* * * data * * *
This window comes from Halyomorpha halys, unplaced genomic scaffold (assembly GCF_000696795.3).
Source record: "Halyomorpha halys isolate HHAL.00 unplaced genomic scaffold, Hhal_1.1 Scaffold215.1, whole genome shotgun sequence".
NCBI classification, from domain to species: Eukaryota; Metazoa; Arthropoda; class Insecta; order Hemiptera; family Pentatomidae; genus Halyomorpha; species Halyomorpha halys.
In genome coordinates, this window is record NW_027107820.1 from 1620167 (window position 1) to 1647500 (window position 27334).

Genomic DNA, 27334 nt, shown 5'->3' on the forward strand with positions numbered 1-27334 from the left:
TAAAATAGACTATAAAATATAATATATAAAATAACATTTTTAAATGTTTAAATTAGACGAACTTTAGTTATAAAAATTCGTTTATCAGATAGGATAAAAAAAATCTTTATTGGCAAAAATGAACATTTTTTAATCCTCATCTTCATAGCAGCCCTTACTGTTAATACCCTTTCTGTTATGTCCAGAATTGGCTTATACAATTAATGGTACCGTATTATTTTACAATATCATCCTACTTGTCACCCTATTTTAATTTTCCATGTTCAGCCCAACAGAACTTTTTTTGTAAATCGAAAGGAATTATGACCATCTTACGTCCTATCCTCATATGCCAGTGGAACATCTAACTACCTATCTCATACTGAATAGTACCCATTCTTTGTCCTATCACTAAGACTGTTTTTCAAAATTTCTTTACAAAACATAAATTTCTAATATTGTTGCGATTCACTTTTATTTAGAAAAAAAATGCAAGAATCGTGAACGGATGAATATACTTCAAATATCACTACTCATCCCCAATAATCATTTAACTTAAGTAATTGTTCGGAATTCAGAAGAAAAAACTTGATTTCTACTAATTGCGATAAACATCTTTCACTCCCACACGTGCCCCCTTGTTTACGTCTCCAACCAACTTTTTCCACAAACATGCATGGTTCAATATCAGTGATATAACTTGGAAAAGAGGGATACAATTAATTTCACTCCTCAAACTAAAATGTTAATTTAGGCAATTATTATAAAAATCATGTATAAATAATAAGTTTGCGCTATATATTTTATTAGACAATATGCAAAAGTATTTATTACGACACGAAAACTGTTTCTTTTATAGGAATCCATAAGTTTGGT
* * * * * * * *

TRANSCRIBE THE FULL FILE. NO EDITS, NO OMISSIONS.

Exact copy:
This window comes from Halyomorpha halys, unplaced genomic scaffold (assembly GCF_000696795.3).
Source record: "Halyomorpha halys isolate HHAL.00 unplaced genomic scaffold, Hhal_1.1 Scaffold215.1, whole genome shotgun sequence".
NCBI classification, from domain to species: Eukaryota; Metazoa; Arthropoda; class Insecta; order Hemiptera; family Pentatomidae; genus Halyomorpha; species Halyomorpha halys.
In genome coordinates, this window is record NW_027107820.1 from 1620167 (window position 1) to 1647500 (window position 27334).

Genomic DNA, 27334 nt, shown 5'->3' on the forward strand with positions numbered 1-27334 from the left:
TAAAATAGACTATAAAATATAATATATAAAATAACATTTTTAAATGTTTAAATTAGACGAACTTTAGTTATAAAAATTCGTTTATCAGATAGGATAAAAAAAATCTTTATTGGCAAAAATGAACATTTTTTAATCCTCATCTTCATAGCAGCCCTTACTGTTAATACCCTTTCTGTTATGTCCAGAATTGGCTTATACAATTAATGGTACCGTATTATTTTACAATATCATCCTACTTGTCACCCTATTTTAATTTTCCATGTTCAGCCCAACAGAACTTTTTTTGTAAATCGAAAGGAATTATGACCATCTTACGTCCTATCCTCATATGCCAGTGGAACATCTAACTACCTATCTCATACTGAATAGTACCCATTCTTTGTCCTATCACTAAGACTGTTTTTCAAAATTTCTTTACAAAACATAAATTTCTAATATTGTTGCGATTCACTTTTATTTAGAAAAAAAATGCAAGAATCGTGAACGGATGAATATACTTCAAATATCACTACTCATCCCCAATAATCATTTAACTTAAGTAATTGTTCGGAATTCAGAAGAAAAAACTTGATTTCTACTAATTGCGATAAACATCTTTCACTCCCACACGTGCCCCCTTGTTTACGTCTCCAACCAACTTTTTCCACAAACATGCATGGTTCAATATCAGTGATATAACTTGGAAAAGAGGGATACAATTAATTTCACTCCTCAAACTAAAATGTTAATTTAGGCAATTATTATAAAAATCATGTATAAATAATAAGTTTGCGCTATATATTTTATTAGACAATATGCAAAAGTATTTATTACGACACGAAAACTGTTTCTTTTATAGGAATCCATAAGTTTGGT